Understanding SEI-CMM Levels

Posted In Tutorials - By NitiN Kumar Jain On Sunday, March 11th, 2012 With 0 Comments

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In case you are not aware of different CMM (Capability Maturity Model) levels by SEI (Software Engineering Institute). CMM actually is a development model that relates to the degree of formality and optimization of processes, from ad hoc practices, to formally defined steps, to managed result metrics, to active optimization of the processes. These are specifically measured in IT companies.

Here are different levels of it:

Level 1 – The Initial Level

At the Initial Level, the organization typically does not provide a stable environment for developing and maintaining software.  When an organization lacks sound management practices, the benefits of good software engineering practices are undermined by ineffective planning and reaction-driven commitment systems.

During a crisis, projects typically abandon planned procedures and revert to coding and testing.  Success depends entirely on having an exceptional manager and a seasoned and effective software team.  Occasionally, capable and forceful software managers can withstand the pressures to take shortcuts in the software process; but when they leave the project, their stabilizing influence leaves with them.  Even a strong engineering process cannot overcome the instability created by the absence of sound management practices.

The software process capability of Level 1 organizations is unpredictable because the software process is constantly changed or modified as the work progresses (i.e., the process is ad hoc).  Schedules, budgets, functionality, and product quality are generally unpredictable.  Performance depends on the capabilities of individuals and varies with their innate skills, knowledge, and motivations.  There are few stable software processes in evidence, and performance can be predicted only by individual rather than organizational capability.

Level 2 – The Repeatable Level

At the Repeatable Level, policies for managing a software project and procedures to implement those policies are established.  Planning and managing new projects is based on experience with similar projects.  An objective in achieving Level 2 is to institutionalize effective management processes for software projects, which allow organizations to repeat successful practices developed on earlier projects, although the specific processes implemented by the projects may differ.  An effective process can be characterized as practiced, documented, enforced, trained, measured, and able to improve.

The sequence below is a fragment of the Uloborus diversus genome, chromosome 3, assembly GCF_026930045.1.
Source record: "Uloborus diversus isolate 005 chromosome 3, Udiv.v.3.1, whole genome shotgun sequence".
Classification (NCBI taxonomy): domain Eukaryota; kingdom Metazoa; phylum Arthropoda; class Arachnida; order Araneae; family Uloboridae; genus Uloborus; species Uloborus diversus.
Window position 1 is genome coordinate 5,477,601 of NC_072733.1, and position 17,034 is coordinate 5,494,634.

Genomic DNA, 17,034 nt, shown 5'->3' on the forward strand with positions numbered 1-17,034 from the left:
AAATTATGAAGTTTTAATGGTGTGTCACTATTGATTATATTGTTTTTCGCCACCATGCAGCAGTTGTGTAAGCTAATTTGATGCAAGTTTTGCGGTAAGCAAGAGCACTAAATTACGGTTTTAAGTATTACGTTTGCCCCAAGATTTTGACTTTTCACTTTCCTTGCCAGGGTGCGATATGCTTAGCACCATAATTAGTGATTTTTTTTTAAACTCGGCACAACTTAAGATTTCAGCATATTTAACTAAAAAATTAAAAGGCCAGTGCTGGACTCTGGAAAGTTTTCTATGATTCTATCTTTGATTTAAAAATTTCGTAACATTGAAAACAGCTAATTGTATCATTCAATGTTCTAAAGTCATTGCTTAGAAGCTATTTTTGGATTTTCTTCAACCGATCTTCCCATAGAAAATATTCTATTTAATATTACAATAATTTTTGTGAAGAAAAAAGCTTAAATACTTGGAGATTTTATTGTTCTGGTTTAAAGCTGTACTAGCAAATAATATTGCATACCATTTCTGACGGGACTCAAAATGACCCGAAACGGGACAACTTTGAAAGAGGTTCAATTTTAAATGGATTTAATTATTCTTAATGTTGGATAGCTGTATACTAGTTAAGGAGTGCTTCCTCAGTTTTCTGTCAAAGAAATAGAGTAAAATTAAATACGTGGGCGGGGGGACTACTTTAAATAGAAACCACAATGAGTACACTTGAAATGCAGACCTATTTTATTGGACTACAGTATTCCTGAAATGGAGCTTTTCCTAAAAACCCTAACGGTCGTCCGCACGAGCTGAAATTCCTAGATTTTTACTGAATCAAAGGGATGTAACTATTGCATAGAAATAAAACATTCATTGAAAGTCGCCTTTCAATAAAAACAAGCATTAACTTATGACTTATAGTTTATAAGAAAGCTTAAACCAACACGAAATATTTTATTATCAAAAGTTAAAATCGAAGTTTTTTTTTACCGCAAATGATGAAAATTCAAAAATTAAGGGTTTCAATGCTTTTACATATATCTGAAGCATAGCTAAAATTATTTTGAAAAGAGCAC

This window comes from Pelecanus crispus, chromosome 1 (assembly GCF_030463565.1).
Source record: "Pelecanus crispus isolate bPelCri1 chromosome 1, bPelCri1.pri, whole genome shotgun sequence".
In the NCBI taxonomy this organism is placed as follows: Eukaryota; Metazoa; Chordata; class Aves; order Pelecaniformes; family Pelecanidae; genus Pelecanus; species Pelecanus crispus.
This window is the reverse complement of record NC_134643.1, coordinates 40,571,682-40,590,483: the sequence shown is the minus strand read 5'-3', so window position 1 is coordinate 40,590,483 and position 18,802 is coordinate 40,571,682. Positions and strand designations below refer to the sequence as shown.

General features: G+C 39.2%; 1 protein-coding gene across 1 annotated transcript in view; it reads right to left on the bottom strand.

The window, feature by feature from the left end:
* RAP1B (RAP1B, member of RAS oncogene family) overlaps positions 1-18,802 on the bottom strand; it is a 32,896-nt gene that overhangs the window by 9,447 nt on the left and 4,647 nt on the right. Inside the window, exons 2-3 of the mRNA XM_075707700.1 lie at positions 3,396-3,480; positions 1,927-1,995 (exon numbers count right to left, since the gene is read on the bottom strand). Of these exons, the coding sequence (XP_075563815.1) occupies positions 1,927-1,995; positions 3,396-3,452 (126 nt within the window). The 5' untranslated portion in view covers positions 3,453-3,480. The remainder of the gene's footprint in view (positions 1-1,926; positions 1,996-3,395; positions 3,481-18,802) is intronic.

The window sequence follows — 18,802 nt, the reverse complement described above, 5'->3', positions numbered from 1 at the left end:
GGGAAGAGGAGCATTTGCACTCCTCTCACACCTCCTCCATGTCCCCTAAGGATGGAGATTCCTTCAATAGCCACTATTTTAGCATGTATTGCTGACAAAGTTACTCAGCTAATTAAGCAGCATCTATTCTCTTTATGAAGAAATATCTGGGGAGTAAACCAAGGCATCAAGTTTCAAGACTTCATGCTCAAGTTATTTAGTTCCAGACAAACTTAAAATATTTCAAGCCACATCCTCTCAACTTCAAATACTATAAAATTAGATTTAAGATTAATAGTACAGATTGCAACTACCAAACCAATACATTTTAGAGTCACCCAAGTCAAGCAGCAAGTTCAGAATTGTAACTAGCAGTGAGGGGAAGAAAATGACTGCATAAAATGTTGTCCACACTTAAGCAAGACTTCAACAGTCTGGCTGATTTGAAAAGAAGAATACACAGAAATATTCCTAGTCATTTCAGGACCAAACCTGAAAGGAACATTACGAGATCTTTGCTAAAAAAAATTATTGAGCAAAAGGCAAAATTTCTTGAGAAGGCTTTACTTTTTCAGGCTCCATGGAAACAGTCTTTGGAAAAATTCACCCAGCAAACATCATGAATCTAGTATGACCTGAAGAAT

Projects in Level 2 organizations have installed basic software management controls.  Realistic project commitments are based on the results observed on previous projects and on the requirements of the current project.  The software managers for a project track software costs, schedules, and functionality; problems in meeting commitments are identified when they arise.  Software requirements and the work products developed to satisfy them are baselined, and their integrity is controlled.  Software project standards are defined, and the organization ensures they are faithfully followed.  The software project works with its subcontractors, if any, to establish a strong customer-supplier relationship.

The software process capability of Level 2 organizations can be summarized as disciplined because planning and tracking of the software project is stable and earlier successes can be repeated.  The project’s process is under the effective control of a project management system, following realistic plans based on the performance of previous projects.

Level 3 – The Defined Level

At the Defined Level, the standard process for developing and maintaining software across the organization is documented, including both software engineering and management processes, and these processes are integrated into a coherent whole.  This standard process is referred to throughout the CMM as the organization’s standard software process.  Processes established at Level 3 are used (and changed, as appropriate) to help the software managers and technical staff perform more effectively.  The organization exploits effective software engineering practices when standardizing its software processes.  There is a group that is responsible for the organization’s software process activities, e.g., a software engineering process group, or SEPG [Fowler90].  An organization-wide training program is implemented to ensure that the staff and managers have the knowledge and skills required to fulfill their assigned roles.